44e7e33d7f2cbdde288a10c719ec6afdPeople who like words, or who are writers, or who have spent too much time in pursuit of an English degree, are generally aware of the existence of palindromes, words or phrases which are the same spelled backwards or forwards. “Tenet,” or “pull-up,” or 02/02/2020, or “do geese see God.” Slightly nerdier people will be aware of the Sator Square, a historical palindrome phrase which can be read in multiple directions and has either a mystical or a vaguely Christian meaning. The word “tenet” also means “principle,” or “doctrine,” or a belief maintained to be true and followed. (Wow, so are layers of meaning here in a simple title? Woww! That’s incredible! Is your mind blown yet?…no?…uh…why not?) Well, maybe if someone in this movie started discussing theistic and/or electrical geese….

OLYMPUS DIGITAL CAMERAScience fiction readers are aware of the fact that there are not, and never have been, a “science fiction” movie genre. This is because science fiction, at its core, is a genre of wonder, imagination, intelligence, and creativity, attributes which writers of screenplays, producers of movies, directors, or actors, do not have.

But Aliens! But, Terminator! But Star Wars! But, but, but Blade Runner! These movies, alas, prove my thesis: that there isn’t an actual sci-fi genre to film, just other genres dressed up in fancier clothing and with different names thrown in. Aliens? It’s a Western. The Cavalry has been trapped at the scene of the massacre. The Injuns are wearing green rubber masks. Terminator? It’s a straight-up slasher thriller with a few special effects thrown in. (If Cameron had wanted to be an auteur, he would have left out the reveal of the Terminator as an actual cyborg and just let later generations argue over whether or not Kyle Reese was insane….at the least that would have spared us the sequels.) Blade Runner? Guys, it’s a color film noir with anxiety about how Asia was taking over the world. Star Wars is jidai geki in space.

tenet-posters-2-600x889-1So what does this have to do with Tenet? It’s a terrible scifi movie, that’s what. But it’s a pretty good contemporary action-thriller. Christopher Nolan’s reach exceeds his grasp, which is too bad, because his grasp also exceeds his imagination in this case. Not a single element of the time-travel makes sense. Not one. Not even in-universe. Not even when you try to think about how it could work, the way it does, instead of how it should work, the way it would when you apply those same exact rules and limitations to it. The whole point of mentioning the Grandfather Paradox is figuring out how to work around it, morons: kill him after your father has been conceived; or take a DNA test to find that Grandma was cheating; or become your own grandfather and live out the stable time loop. The whole point of a timeywimey device means that your first wave is a super sneaky recon squad, ri–oh. Oh, okay then.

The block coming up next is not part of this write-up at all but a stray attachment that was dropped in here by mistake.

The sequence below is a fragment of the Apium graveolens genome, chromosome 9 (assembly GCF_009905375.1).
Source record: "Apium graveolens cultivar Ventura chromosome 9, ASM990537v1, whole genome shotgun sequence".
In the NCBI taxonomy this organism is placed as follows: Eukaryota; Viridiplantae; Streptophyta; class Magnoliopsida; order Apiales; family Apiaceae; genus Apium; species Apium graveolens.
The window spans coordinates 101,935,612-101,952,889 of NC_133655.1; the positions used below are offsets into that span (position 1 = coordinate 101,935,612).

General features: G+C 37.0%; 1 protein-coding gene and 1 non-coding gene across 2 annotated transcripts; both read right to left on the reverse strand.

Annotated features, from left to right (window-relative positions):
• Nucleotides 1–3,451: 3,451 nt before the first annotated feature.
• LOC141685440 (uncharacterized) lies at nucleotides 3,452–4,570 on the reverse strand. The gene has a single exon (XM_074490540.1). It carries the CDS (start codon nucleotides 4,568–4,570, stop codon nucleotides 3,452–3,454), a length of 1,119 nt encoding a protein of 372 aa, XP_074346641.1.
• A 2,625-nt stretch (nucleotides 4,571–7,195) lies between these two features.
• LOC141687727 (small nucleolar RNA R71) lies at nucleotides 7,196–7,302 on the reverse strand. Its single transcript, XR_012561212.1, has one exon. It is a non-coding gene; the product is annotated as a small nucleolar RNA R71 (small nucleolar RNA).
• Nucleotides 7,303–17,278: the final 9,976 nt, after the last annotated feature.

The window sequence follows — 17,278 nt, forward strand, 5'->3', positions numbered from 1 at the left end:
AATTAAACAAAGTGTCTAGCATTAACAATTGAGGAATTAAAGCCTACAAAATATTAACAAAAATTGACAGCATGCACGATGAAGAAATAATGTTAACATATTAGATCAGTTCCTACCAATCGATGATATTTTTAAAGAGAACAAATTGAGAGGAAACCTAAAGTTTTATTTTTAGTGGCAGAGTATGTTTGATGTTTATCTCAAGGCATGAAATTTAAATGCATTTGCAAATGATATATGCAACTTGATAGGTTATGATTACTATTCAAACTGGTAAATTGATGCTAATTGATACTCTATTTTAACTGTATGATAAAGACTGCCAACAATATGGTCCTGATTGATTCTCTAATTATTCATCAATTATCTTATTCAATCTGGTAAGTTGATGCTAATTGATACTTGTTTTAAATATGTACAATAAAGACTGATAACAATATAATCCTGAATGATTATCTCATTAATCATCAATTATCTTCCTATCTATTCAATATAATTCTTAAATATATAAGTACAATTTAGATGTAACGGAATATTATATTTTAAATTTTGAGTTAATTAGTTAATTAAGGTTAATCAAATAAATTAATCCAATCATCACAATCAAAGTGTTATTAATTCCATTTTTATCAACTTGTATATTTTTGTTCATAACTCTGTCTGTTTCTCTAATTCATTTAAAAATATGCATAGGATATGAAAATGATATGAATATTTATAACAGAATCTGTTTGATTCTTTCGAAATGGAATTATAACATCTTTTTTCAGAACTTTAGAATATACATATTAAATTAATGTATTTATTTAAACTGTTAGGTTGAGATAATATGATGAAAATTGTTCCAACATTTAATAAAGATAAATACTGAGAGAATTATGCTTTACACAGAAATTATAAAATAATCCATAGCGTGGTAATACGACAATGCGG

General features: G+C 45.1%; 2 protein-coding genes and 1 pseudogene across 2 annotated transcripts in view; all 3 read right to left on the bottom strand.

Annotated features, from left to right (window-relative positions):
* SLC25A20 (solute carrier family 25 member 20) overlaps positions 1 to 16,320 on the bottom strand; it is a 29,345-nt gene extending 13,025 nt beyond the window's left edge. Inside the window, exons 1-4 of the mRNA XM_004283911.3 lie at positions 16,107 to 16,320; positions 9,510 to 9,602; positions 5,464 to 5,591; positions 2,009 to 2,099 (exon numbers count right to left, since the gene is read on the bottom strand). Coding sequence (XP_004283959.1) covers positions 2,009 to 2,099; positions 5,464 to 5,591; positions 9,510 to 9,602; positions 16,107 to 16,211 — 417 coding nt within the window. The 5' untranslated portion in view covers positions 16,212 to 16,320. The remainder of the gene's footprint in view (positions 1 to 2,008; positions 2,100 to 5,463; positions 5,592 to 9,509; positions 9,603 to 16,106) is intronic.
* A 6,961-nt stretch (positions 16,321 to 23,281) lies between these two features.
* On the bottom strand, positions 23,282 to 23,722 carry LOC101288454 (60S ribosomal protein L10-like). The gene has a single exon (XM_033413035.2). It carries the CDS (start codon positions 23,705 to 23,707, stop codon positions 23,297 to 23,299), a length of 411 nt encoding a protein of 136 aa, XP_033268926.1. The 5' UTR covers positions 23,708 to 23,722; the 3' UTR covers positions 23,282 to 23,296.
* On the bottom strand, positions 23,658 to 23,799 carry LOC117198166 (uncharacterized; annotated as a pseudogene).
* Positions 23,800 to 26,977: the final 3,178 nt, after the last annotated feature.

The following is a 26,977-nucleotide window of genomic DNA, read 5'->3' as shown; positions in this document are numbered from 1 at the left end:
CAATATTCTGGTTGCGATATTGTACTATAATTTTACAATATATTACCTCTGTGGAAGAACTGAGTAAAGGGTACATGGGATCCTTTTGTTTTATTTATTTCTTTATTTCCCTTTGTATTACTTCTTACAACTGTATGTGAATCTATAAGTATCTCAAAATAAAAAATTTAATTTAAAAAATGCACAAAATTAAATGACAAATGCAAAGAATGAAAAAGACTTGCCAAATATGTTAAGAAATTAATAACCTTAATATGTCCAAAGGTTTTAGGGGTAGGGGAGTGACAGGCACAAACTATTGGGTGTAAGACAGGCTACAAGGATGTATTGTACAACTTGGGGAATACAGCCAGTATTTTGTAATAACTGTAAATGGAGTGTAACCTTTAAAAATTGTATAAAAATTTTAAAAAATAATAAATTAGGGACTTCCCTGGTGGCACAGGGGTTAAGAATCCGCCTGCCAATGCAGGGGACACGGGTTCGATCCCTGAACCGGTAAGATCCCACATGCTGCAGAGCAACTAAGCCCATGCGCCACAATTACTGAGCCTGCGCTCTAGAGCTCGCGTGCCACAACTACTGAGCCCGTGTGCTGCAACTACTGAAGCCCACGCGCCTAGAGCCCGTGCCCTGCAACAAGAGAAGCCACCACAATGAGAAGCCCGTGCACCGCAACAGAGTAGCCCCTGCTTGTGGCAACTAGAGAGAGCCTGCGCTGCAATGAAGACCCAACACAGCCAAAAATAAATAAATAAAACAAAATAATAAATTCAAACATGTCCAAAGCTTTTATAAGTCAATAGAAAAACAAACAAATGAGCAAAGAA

I haven’t and won’t attempt to summarize the plot of this movie, because a) puzzlement, b) extreme rage will result. This is genuinely a movie that rewards turning your brain off and watching the show. Is that what Christopher Nolan thought he was making? Probably not, but who knows. He might even think he was making a scifi movie.

But! The action is great, the explosions are more than adequately firey, the locations are exotic, lush, and filmed in Technicolor; and there are several setpieces which genuinely appear to have been filmed live.  The cast is uniformly very easy on the eyes, and, crucially, the characters are rounded, sympathetic, charismatic, and understandable. The characters are what make this movie, because let me tell you, no one is in it for the plot, including Christopher Nolan.

tenet-movie-promotional-photo-posters-26There’s Kat, the extremely tall but still fragile loving mother–and abused wife–of an evil man. There’s Neil, who knows a hell of a lot more than he says, and who saves the world. There’s…uh, let’s see, there’s that Indian lady. There’s even the bad guy, who, while still being an evil and unsympathetic person, shows enough recognizable human emotion that he’s, yes, an actual character with actual thoughts and actual motivations–not just a convenient hate sink for the audience. (Also: after beating a traitor to death with a gold bar, he checks his fitbit. “Ninety-eight. Not bad for such exertion.”)

Then you have the protagonist, who….

….Well, he’s poorly served by the movie, in a methane-sniffing moment deciding to name him “Protagonist;” there’s really no buildup to support the grand end reveal (that he is the mastermind behind the secret organization protecting the world); there’s zero chemistry between him and The Really Tall Damsel In Distress; and….

washington_pattinson_tenetBut, small idiocies aside….he’s a cool, capable, active hero. You don’t see many of those these days. He should be celebrated for being a cool hero guy who does good, heroic things. And y’know, he saves the world and the girl to boot. That counts as doing a pretty darned good job, these days.

Rated: I’m waiting for Fimbulwinter, myself….